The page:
"Both the pub and Asda have said she can park up there but it's no use.

"She only lives on a street across the road - it's a few minutes' walk.

"It's not just her, others park like that too but the others leave quickly - she stays for 45 minutes a lot of the time.

"When you're blocking someone's drive, that's really bad."

Denise Underwood, another resident of the area, claims the problem parker has even churned up a grass verge when dumping her car on it.

Denise, a 57-year-old retired ambulance service technician, said: "We got so frustrated as she went over all of the work we had done [to the verge], planting seeds and she just drove all over it and wrecked it.

"It's not just her [who does it], but she is an absolute menace. She keeps changing her parking spots but they are always bad.

"I wasn't aware of just how close she lived. When I saw where she was driving from I thought 'oh my god, you live down there'.

"There is no light at the end of the tunnel - I feel like it's only going to get worse.

Credits: Mercury Press and Media Ltd

Mercury Press and Media Ltd

"There are real safety concerns such as people with a push chair or pram have to go in the road to get past as they block the pavement and that's really bad. Ambulances can't get past."

A spokeswoman for the school said: "We understand parents' predicament but we have to look after our community and the safety of our children comes first. That is paramount.

"We work with Asda and a local pub that are both within a few minutes walking distance and parents can park there for free during those times if dropping their children off. The Asda car park is quite big.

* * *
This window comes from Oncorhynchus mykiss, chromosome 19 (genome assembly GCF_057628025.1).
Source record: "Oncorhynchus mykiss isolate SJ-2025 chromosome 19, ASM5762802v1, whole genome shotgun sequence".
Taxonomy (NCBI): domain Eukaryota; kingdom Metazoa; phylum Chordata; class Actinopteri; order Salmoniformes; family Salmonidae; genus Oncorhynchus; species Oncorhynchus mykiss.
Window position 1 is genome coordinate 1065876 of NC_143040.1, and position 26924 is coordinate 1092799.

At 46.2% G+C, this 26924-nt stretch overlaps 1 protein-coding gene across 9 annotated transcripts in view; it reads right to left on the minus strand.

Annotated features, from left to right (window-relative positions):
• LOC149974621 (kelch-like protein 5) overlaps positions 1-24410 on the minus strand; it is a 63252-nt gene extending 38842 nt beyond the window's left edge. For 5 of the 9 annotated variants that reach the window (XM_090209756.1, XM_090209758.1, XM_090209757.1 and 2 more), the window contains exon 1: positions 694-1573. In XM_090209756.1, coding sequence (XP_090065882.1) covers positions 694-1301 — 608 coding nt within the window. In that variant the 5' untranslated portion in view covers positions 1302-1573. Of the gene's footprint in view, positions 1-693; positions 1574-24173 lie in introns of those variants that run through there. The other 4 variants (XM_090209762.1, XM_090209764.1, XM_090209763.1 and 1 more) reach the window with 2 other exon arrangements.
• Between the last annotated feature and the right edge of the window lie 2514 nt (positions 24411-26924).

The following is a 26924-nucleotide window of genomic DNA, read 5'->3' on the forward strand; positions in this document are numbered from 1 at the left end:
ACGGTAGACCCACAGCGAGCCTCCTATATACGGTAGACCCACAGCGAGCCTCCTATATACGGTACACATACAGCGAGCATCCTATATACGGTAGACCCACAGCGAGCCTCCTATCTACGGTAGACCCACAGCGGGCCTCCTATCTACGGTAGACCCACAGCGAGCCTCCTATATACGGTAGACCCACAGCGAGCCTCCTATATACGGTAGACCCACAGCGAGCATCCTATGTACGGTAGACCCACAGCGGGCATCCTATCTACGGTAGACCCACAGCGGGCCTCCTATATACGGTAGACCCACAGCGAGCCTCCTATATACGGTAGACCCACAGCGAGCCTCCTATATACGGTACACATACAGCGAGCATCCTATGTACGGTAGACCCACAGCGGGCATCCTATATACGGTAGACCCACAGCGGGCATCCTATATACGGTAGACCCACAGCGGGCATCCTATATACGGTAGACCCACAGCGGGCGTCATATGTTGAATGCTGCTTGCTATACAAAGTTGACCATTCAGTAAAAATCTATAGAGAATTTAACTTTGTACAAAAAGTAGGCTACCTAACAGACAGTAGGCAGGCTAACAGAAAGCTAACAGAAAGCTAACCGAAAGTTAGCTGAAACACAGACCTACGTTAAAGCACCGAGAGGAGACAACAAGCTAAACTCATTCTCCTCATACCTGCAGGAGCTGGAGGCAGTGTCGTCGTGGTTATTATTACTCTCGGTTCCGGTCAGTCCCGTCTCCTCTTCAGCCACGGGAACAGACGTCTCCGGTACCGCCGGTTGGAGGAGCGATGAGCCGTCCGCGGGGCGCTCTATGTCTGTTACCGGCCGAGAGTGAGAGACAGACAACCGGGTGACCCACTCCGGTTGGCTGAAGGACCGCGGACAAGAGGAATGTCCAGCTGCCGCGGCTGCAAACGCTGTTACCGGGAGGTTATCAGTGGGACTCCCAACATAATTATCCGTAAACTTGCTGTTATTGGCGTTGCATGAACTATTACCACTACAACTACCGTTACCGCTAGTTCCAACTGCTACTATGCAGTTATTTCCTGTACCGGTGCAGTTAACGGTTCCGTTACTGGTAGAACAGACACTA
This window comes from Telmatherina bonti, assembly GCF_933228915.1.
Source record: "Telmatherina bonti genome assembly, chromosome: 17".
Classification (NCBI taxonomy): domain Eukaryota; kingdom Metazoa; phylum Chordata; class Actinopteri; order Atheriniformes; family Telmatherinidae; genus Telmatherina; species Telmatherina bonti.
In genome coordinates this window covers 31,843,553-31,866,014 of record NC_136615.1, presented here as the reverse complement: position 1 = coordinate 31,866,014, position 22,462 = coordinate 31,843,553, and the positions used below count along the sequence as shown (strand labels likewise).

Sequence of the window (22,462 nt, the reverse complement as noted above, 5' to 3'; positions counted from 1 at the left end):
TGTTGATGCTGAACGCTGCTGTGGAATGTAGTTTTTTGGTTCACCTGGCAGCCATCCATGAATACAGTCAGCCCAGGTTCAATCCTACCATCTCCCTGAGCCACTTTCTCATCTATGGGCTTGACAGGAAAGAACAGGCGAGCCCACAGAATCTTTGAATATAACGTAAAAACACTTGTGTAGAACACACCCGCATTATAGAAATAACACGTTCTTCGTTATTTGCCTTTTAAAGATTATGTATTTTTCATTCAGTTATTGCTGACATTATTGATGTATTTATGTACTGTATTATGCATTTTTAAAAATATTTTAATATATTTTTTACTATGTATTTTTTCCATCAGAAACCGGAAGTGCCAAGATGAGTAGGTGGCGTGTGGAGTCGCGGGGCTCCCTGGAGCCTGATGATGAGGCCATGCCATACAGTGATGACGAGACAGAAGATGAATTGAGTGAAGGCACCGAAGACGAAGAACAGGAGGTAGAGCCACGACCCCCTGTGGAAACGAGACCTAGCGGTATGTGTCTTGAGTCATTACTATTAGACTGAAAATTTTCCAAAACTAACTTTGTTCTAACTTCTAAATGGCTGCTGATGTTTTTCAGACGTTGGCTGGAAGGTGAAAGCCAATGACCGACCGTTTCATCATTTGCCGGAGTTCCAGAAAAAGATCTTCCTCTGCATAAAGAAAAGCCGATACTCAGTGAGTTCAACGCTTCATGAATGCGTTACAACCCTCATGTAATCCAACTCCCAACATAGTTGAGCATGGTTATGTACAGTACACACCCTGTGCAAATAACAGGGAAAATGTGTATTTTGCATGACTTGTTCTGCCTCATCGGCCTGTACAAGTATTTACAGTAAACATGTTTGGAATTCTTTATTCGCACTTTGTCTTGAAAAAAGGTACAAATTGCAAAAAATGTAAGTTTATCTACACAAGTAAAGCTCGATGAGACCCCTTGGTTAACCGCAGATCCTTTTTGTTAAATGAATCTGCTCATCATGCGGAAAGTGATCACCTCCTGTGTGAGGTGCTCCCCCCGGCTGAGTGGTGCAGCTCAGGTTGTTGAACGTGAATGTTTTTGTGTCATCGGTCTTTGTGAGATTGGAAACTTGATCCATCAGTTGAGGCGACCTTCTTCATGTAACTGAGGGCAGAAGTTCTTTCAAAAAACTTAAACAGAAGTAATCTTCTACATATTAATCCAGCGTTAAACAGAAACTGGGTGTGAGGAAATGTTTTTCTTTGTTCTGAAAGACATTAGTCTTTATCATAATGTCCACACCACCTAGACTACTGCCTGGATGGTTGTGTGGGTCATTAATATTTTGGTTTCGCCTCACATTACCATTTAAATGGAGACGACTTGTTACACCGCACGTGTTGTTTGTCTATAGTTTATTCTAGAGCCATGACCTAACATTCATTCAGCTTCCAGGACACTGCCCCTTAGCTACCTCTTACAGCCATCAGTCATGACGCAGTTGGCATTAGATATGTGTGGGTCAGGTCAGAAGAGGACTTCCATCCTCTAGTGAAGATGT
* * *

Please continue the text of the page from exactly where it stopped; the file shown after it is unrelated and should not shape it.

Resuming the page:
"We close the school grounds as there is limited parking on there and the safety of the children is priority.

"Parking does cause a problem. But we have monitors who go out and are on hand to help. The head teacher is often out there herself. We constantly send texts out and we send letters out too. We are very proactive.

"We try to do as much as we can. We suggest to people that they might consider walking to school or park further away. We also advise them to avoid the very nearby roads where they are particularly small.

"We also have conversations with people and will have words with that individual if we know who it is. But sometimes we don't know who that people are."

A Derbyshire police spokesman said: "We are aware of parking complaints on the road and other streets in the area, which is down to a number of issues including houses with multiple vehicles and the fact that there is a school nearby.

Credits: Mercury Press and Media Ltd

Mercury Press and Media Ltd

"This often peaks in the mornings and afternoons, and police officers from the local Safer Neighbourhood team have been to the area on a number of occasions to see the extent of the issue.

"Officers have not been made aware of any cases where inconsiderate parking has put people at risk; however it is a concern for local people and as such, it is something we will continue to monitor."

A South Derbyshire District Council spokesman said: "We would urge people to be considerate, particularly at peak times, when parking near schools.

We will continue to work with the police and our partners to try to alleviate any issues."